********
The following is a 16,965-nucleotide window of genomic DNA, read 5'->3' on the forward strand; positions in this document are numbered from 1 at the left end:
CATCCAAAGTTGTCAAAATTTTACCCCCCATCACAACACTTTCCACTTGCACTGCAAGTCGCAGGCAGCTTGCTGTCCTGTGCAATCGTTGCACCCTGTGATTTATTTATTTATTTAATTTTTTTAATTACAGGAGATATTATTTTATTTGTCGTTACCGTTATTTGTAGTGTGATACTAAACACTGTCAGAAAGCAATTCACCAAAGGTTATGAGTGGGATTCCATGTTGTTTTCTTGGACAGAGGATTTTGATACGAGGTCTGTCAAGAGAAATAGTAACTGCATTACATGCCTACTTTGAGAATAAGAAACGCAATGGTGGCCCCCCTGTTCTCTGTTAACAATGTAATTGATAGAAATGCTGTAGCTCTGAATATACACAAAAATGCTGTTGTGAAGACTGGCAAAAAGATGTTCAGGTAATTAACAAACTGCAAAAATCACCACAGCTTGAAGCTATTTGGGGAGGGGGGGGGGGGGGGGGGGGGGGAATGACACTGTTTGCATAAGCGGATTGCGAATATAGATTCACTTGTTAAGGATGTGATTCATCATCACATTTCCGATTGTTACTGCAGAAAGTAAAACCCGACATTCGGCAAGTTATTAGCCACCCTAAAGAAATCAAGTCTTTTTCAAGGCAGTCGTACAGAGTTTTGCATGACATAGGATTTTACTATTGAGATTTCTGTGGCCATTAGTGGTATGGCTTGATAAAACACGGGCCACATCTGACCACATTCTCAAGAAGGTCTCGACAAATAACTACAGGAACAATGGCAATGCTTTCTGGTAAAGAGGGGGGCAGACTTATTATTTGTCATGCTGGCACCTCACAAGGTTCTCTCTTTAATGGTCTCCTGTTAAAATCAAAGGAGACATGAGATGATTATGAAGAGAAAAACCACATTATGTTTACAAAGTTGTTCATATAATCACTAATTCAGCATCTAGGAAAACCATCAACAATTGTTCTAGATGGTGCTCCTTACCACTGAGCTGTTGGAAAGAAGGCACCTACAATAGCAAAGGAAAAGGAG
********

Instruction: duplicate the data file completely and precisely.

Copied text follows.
The following is a 16,965-nucleotide window of genomic DNA, read 5'->3' on the forward strand; positions in this document are numbered from 1 at the left end:
CATCCAAAGTTGTCAAAATTTTACCCCCCATCACAACACTTTCCACTTGCACTGCAAGTCGCAGGCAGCTTGCTGTCCTGTGCAATCGTTGCACCCTGTGATTTATTTATTTATTTAATTTTTTTAATTACAGGAGATATTATTTTATTTGTCGTTACCGTTATTTGTAGTGTGATACTAAACACTGTCAGAAAGCAATTCACCAAAGGTTATGAGTGGGATTCCATGTTGTTTTCTTGGACAGAGGATTTTGATACGAGGTCTGTCAAGAGAAATAGTAACTGCATTACATGCCTACTTTGAGAATAAGAAACGCAATGGTGGCCCCCCTGTTCTCTGTTAACAATGTAATTGATAGAAATGCTGTAGCTCTGAATATACACAAAAATGCTGTTGTGAAGACTGGCAAAAAGATGTTCAGGTAATTAACAAACTGCAAAAATCACCACAGCTTGAAGCTATTTGGGGAGGGGGGGGGGGGGGGGGGGGGGGAATGACACTGTTTGCATAAGCGGATTGCGAATATAGATTCACTTGTTAAGGATGTGATTCATCATCACATTTCCGATTGTTACTGCAGAAAGTAAAACCCGACATTCGGCAAGTTATTAGCCACCCTAAAGAAATCAAGTCTTTTTCAAGGCAGTCGTACAGAGTTTTGCATGACATAGGATTTTACTATTGAGATTTCTGTGGCCATTAGTGGTATGGCTTGATAAAACACGGGCCACATCTGACCACATTCTCAAGAAGGTCTCGACAAATAACTACAGGAACAATGGCAATGCTTTCTGGTAAAGAGGGGGGCAGACTTATTATTTGTCATGCTGGCACCTCACAAGGTTCTCTCTTTAATGGTCTCCTGTTAAAATCAAAGGAGACATGAGATGATTATGAAGAGAAAAACCACATTATGTTTACAAAGTTGTTCATATAATCACTAATTCAGCATCTAGGAAAACCATCAACAATTGTTCTAGATGGTGCTCCTTACCACTGAGCTGTTGGAAAGAAGGCACCTACAATAGCAAAGGAAAAGGAG